I’m not going to try to write a short blurb about the plot. I’d recommend taking a look at GoodReads or Amazon to get a real feel for it, but picture monks with math who love a good philosophical dialogue and who live in seclusion until an alien vessel is spotted in orbit and they’re called upon to save everyone. Yes, you read that right.
I’ve been putting this review off because of so many things. It took me many months to read, spread over lunch hours, late night reading binges, and many, many days where I chose not to pick it up at all. It’s a massive undertaking in terms of time and brain power and is so full of detail and complexity that you’re doing yourself an injustice if you choose to skim. It’s one of those books that really takes it’s time setting up the characters and the world (somewhere around page 250 the main plot really starts to kick in) so if you want something you can dive into, this book isn’t for you.
I think that’s where my biggest problem lies. I could spend the entire review turning readers off of this book for this reason, or a number of others, but I really don’t want to do that because I really thought the book was great. The time spent learning about the world pays off when it comes under threat, and getting to really know the characters is critical to understanding how they react to situations. The final result is a complete story that is so rich as a standalone novel that I left the book really feeling like I got something profound out of it. Now, I couldn’t tell you what exactly that was, but there is such a sense of accomplishment and enjoyment that comes as the last page is turned that I struggle to put it into words.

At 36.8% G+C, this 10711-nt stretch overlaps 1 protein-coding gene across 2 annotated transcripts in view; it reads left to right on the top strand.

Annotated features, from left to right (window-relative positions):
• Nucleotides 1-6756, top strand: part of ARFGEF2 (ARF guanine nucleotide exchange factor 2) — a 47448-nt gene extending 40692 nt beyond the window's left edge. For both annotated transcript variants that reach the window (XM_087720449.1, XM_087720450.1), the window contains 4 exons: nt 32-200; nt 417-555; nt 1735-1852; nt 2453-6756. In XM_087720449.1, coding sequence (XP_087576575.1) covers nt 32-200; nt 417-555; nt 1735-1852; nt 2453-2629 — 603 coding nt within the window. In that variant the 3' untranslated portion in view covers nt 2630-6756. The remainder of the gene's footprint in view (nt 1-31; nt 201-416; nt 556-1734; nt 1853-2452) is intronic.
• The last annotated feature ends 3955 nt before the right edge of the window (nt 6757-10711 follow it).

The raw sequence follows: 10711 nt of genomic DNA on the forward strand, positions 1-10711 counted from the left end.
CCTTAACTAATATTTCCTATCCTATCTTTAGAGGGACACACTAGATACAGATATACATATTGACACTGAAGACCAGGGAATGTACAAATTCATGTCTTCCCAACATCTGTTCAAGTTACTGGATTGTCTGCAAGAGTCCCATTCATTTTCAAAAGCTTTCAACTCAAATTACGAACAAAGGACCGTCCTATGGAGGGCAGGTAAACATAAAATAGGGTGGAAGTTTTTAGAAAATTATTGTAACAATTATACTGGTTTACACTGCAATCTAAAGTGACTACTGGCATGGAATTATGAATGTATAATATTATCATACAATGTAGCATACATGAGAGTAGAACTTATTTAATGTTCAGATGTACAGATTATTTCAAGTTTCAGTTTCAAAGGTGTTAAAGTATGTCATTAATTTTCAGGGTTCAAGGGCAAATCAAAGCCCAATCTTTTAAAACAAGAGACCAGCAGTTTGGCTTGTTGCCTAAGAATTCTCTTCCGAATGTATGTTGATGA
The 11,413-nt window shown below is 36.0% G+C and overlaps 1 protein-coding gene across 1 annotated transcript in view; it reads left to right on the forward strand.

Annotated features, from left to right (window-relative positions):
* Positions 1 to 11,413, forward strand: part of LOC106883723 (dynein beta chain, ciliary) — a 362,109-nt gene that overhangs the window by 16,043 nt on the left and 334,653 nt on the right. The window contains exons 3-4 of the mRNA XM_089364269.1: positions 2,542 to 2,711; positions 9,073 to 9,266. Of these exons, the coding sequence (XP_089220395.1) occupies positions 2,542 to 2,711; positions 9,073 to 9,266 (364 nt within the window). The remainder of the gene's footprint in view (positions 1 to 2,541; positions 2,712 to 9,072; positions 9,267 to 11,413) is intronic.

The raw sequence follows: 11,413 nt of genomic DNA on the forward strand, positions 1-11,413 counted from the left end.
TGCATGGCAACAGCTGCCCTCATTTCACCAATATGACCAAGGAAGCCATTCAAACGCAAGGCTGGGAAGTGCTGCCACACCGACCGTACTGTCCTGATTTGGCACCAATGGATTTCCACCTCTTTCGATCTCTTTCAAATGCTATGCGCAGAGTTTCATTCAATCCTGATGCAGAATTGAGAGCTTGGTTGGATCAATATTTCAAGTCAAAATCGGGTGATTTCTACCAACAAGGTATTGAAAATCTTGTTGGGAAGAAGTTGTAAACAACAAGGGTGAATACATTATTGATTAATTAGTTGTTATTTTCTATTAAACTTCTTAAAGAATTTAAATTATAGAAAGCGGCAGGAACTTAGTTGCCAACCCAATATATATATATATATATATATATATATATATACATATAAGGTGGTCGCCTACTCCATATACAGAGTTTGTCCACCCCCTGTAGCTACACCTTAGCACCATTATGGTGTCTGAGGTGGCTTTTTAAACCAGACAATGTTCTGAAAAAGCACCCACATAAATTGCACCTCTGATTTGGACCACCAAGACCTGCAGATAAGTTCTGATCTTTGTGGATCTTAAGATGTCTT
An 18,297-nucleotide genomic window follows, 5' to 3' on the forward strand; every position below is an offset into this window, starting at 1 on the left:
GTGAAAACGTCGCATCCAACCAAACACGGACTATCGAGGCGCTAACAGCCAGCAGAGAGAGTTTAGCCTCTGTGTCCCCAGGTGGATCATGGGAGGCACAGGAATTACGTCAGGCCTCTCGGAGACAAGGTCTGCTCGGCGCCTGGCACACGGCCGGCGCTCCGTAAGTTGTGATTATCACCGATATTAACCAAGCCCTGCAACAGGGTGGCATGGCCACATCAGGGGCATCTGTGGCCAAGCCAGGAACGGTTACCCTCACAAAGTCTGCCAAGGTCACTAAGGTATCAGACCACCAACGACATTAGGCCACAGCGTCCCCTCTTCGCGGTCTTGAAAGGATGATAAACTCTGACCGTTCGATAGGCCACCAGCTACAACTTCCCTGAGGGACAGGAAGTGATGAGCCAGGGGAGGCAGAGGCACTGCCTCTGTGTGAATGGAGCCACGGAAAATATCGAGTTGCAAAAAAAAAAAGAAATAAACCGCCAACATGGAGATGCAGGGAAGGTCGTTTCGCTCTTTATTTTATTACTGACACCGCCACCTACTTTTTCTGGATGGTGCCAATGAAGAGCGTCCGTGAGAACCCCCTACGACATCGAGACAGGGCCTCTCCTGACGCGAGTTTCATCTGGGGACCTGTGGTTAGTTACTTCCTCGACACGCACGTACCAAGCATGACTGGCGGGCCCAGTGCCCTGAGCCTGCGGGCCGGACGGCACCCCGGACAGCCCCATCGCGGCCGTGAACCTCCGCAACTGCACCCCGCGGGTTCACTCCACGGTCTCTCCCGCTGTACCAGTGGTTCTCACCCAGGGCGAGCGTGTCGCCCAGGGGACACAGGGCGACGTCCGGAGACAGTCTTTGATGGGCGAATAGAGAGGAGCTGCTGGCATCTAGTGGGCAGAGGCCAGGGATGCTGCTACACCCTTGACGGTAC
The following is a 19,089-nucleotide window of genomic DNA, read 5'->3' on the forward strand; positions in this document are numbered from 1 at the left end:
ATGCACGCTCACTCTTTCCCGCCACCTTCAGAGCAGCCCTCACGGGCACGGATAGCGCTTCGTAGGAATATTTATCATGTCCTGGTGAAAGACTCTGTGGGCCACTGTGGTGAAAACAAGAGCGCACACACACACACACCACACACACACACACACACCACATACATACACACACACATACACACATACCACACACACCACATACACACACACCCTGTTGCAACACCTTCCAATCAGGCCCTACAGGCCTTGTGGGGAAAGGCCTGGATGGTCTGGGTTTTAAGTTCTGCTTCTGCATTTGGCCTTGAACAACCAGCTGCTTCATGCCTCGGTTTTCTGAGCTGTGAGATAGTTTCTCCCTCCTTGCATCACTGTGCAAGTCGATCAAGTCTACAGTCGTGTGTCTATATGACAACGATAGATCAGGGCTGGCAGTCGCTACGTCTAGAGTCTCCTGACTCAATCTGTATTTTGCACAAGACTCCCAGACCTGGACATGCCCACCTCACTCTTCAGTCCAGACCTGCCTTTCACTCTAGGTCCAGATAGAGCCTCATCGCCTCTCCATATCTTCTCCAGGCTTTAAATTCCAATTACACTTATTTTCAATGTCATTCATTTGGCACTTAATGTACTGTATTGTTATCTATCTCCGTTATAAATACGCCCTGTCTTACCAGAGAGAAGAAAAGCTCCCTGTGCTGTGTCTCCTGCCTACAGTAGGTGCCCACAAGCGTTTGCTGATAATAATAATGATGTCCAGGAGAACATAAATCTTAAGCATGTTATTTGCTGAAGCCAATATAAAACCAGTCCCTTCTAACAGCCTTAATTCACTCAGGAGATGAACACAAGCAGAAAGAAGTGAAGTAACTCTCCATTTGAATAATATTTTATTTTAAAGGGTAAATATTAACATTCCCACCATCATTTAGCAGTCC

I’ve sort of read over a number of reviews of Stephenson’s work, not just Anathem, and the common thread seems to be that no one really agrees on anything. He is an award-winning author, but is also really polarizing. Some readers don’t see what all the fuss is about, others swear by him. Some don’t “get” his work, and that’s fine, (I’m not sure I got everything either) but then don’t see the point in reading his books. I think there’s also a degree to which literature clashes with science fiction, and this can confuse readers who typically read in one genre or another. So put aside any preconceived notions you have about genre when you pick this one up and lug it home.
Also a quick note on editing. I often read in reviews of long books that a good editor should have hired, or that the book could really have been half the size. Of course, reading is such a personal thing and everyone is entitled to an opinion, but I really feel like most books are the length that they’re supposed to be. For whatever reason, the author has decided to include a ton of seemingly trivial detail, or they don’t tell you quite enough about anything so the novel seems sparse. But everything is done for a reason, and who am I to say that the choice was wrong?
This isn’t a book for everyone, but it’s an outstanding contribution to the genre for some, so I’d recommend giving it a try. The reward is huge if it clicks for you, and if not, then just move on. There’s plenty out there to read.